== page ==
Provisions of Iran’s FATF Action Plan

  • Criminalization of money laundering and terrorist financing offenses.
  • Identifying and freezing terrorist financing assets in line with relevant UNSCRs.
  • Ensuring proper AML/CFT requirements for the financial sector, including preventive measures and Customer Due Diligence (CDD).
  • Enhancing the role of Iran’s financial intelligence unit and the process for reporting suspicious transactions.
  • Ratifying and implementing the U.N Convention against Transnational Organized Crime (UNTOC) and the International Convention for the Suppression of the Financing of Terrorism (ICSFT).
  • Improving regulation of alternative remittance systems, wire transfers, and cash couriers.
  • Adopting legislation and procedures to provide for the freezing and confiscation of laundered property and proceeds, and property of corresponding value.

Iran's "High-Level Commitment"

The 2015 nuclear agreement, or Joint Comprehensive Plan of Action (JCPOA), marked a turning point in Iran's relationship with the world, and with the FATF. In June 2016, the FATF welcomed Iran's "high-level political commitment to an Action Plan to address its strategic AML/CFT deficiencies."[12] Iran also agreed to seek technical assistance on how to implement the plan. The FATF rewarded Iran's new posture by suspending for twelve months the countermeasures in place since 2009, and further suspending the countermeasures at plenary meetings in November 2017 and February 2018.[13] However, Iran still is on the FATF's list as a high-risk jurisdiction and enhanced due diligence requirements remain in place.

Since 2016, Iran reportedly has engaged in several rounds of technical discussions with experts from around the world, including from the United States.[14] Iran's International Monetary Fund representative has sought technical assistance to implement proper AML standards in Iran's banking sector,[15] and the United Kingdom has provided assistance to Iranian banks on how to implement these standards.[16] In 2016, Iran became an observer in the Eurasian Group, or EAG, a FATF-style regional body that assists members in implementing AML/CFT standards.[17]

The Action Plan also spurred Iran to undertake four key legislative efforts. In January, Iran's Parliament approved a bill to join the U.N. Convention against Transnational Organized Crime (UNTOC).[18] A bill to join the International Convention of the Suppression of Terrorism Financing (ICSFT) is still pending in Parliament.

The two other regulatory efforts involve adapting Iran's current AML and CFT laws to align with the FATF standards. A bill amending Iran's Anti-Money Laundering Act was approved by Parliament on January 10, 2018.[19] A bill amending Iran's Countering Financing of Terrorism Act is more domestically controversial and has not yet been approved by Parliament.[20] It lays out a legal basis for confiscating terrorist assets, determines what constitutes terrorist offenses, and establishes enhanced monitoring and suspicious report transaction mechanisms.[21]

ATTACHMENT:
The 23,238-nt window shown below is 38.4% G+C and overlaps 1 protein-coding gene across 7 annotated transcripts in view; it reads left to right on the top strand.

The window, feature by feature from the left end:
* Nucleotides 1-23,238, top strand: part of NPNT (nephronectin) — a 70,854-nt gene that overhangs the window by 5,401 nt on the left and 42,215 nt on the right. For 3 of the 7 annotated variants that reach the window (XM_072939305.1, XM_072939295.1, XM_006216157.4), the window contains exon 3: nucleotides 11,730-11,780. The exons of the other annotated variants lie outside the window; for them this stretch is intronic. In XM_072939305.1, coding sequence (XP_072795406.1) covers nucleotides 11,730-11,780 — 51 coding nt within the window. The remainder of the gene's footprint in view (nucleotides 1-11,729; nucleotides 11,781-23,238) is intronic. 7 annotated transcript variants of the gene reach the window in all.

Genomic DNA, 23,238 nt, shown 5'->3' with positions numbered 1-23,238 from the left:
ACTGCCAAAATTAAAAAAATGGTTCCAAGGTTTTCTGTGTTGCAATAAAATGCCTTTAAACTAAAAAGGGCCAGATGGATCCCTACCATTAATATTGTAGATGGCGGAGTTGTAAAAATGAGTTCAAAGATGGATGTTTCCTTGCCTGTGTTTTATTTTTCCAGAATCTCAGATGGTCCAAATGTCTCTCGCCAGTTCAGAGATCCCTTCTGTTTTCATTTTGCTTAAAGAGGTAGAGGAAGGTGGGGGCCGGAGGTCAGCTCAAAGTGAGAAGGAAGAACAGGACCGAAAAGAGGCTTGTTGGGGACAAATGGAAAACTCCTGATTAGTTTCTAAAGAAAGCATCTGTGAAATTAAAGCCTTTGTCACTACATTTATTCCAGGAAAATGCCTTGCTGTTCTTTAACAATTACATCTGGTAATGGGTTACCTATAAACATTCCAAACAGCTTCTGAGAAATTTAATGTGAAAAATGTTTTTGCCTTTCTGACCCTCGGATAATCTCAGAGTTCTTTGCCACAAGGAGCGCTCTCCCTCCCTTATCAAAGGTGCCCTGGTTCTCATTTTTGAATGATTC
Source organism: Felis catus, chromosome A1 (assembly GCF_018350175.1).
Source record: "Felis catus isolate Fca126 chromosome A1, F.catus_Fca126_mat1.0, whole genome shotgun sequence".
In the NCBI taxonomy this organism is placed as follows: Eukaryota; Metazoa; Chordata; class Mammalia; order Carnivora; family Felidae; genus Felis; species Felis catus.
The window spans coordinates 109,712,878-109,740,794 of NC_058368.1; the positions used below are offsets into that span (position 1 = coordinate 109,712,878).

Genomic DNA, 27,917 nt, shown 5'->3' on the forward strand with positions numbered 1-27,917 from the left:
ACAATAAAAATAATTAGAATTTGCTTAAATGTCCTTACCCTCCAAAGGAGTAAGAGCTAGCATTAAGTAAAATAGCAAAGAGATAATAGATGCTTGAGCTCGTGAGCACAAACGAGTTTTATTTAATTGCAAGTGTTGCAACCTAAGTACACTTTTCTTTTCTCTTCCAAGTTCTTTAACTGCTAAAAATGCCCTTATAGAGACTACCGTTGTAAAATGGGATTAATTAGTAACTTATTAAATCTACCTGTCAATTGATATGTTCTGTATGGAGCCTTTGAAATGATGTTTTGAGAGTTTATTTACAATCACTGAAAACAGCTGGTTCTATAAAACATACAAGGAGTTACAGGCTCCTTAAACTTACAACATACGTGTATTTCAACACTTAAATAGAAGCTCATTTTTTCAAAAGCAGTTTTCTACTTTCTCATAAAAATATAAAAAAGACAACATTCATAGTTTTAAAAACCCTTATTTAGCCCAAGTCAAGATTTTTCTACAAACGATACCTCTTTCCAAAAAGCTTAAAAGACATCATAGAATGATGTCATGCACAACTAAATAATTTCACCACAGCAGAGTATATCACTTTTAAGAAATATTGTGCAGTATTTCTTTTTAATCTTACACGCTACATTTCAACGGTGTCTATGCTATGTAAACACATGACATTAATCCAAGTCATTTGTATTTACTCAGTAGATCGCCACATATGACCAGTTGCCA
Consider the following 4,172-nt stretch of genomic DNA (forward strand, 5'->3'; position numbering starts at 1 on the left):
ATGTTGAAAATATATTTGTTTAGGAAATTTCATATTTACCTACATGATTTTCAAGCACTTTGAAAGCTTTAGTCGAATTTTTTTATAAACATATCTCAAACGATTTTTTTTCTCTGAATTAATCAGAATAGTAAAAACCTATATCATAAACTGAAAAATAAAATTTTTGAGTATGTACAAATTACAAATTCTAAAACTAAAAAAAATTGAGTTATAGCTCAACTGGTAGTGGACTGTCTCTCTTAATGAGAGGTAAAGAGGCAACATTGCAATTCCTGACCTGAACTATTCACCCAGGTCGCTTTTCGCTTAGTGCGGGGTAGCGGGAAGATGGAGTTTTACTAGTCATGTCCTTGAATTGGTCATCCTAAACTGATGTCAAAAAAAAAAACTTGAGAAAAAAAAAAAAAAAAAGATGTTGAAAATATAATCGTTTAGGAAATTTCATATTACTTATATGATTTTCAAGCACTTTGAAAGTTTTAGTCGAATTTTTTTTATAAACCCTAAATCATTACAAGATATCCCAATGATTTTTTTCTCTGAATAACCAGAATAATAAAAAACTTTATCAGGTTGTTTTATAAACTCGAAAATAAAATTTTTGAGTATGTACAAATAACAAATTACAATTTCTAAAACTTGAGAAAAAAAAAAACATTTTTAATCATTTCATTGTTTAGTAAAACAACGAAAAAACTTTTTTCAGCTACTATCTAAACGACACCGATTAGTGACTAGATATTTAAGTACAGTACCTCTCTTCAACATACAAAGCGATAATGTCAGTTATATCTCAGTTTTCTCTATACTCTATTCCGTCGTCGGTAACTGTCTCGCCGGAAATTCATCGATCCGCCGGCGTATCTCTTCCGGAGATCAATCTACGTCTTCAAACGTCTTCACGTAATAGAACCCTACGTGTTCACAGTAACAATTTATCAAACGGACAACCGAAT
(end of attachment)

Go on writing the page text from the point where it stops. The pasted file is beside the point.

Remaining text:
However, for both the U.N. conventions and its domestic CFT law and proposed amendments, Iran expressly exempts support for what it deems "actions taken by nations, groups, or liberation organizations for the purpose of putting an end to foreign occupation, colonialism, and racism."[22] In practical terms, this means exceptions to continue funding Hezbollah and Hamas[23] – both of which are designated as terrorist organizations by the United States. Maintaining such exceptions would not meet FATF norms.[24] Another issue may complicate Iran's ability to implement fully the FATF Action Plan: the entrenchment in the Iranian economy of the military and the Islamic Revolutionary Guard Corps (IRGC), parts of which remain subject to U.N. sanction.

Iran's Action Plan expired on January 31, 2018 with "a majority of the action items remaining incomplete," according to today's FATF statement.[25] The statement went on to specifically list the nine (of ten) steps that Iran has failed to take. These include "adequately criminalizing terrorist financing" and "identifying and freezing terrorist assets" in line with UNSCRs.[26] For now, Iran avoids the reimposition of the countermeasures suspended in 2016. But Iran's continued failure to follow through at a technical level on its commitment to AML/CFT reform could lead to the reimposition of countermeasures when FATF meets in June. This step is advocated by some members of Congress and by the advocacy group United Against a Nuclear Iran (UANI).[27]

How Does the FATF Define Proliferation Financing?

The act of providing funds or financial services which are used, in whole or in part, for the manufacture, acquisition, possession, development, export, trans-shipment, brokering, transport, transfer, stockpiling or use of nuclear, chemical or biological weapons and their means of delivery and related materials (including both technologies and dual use goods used for non-legitimate purposes), in contravention of national laws or, where applicable, international obligations.

FATF and Proliferation Financing